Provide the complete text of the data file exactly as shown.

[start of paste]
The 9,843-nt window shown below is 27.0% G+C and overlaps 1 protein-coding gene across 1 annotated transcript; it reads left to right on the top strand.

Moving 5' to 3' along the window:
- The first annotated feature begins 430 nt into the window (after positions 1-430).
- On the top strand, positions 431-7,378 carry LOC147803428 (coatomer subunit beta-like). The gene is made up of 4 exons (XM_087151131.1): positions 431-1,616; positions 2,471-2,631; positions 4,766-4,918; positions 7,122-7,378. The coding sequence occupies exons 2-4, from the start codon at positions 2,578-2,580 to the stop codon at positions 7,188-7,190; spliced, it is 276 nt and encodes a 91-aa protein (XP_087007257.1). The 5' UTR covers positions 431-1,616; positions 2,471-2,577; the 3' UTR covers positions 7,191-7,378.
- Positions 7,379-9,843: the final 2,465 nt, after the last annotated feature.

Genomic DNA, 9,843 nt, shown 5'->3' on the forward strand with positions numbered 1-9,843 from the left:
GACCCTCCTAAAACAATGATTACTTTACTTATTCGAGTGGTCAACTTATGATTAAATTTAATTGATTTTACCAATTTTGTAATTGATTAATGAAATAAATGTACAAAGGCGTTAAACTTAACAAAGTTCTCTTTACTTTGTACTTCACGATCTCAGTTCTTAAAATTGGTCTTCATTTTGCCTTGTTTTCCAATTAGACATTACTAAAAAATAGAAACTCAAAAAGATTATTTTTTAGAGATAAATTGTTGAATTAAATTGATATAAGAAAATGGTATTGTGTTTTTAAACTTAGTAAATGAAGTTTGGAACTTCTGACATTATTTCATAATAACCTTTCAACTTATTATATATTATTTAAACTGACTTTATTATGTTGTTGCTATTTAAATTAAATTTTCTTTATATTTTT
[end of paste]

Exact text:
The 9,843-nt window shown below is 27.0% G+C and overlaps 1 protein-coding gene across 1 annotated transcript; it reads left to right on the top strand.

Moving 5' to 3' along the window:
- The first annotated feature begins 430 nt into the window (after positions 1-430).
- On the top strand, positions 431-7,378 carry LOC147803428 (coatomer subunit beta-like). The gene is made up of 4 exons (XM_087151131.1): positions 431-1,616; positions 2,471-2,631; positions 4,766-4,918; positions 7,122-7,378. The coding sequence occupies exons 2-4, from the start codon at positions 2,578-2,580 to the stop codon at positions 7,188-7,190; spliced, it is 276 nt and encodes a 91-aa protein (XP_087007257.1). The 5' UTR covers positions 431-1,616; positions 2,471-2,577; the 3' UTR covers positions 7,191-7,378.
- Positions 7,379-9,843: the final 2,465 nt, after the last annotated feature.

Genomic DNA, 9,843 nt, shown 5'->3' on the forward strand with positions numbered 1-9,843 from the left:
GACCCTCCTAAAACAATGATTACTTTACTTATTCGAGTGGTCAACTTATGATTAAATTTAATTGATTTTACCAATTTTGTAATTGATTAATGAAATAAATGTACAAAGGCGTTAAACTTAACAAAGTTCTCTTTACTTTGTACTTCACGATCTCAGTTCTTAAAATTGGTCTTCATTTTGCCTTGTTTTCCAATTAGACATTACTAAAAAATAGAAACTCAAAAAGATTATTTTTTAGAGATAAATTGTTGAATTAAATTGATATAAGAAAATGGTATTGTGTTTTTAAACTTAGTAAATGAAGTTTGGAACTTCTGACATTATTTCATAATAACCTTTCAACTTATTATATATTATTTAAACTGACTTTATTATGTTGTTGCTATTTAAATTAAATTTTCTTTATATTTTT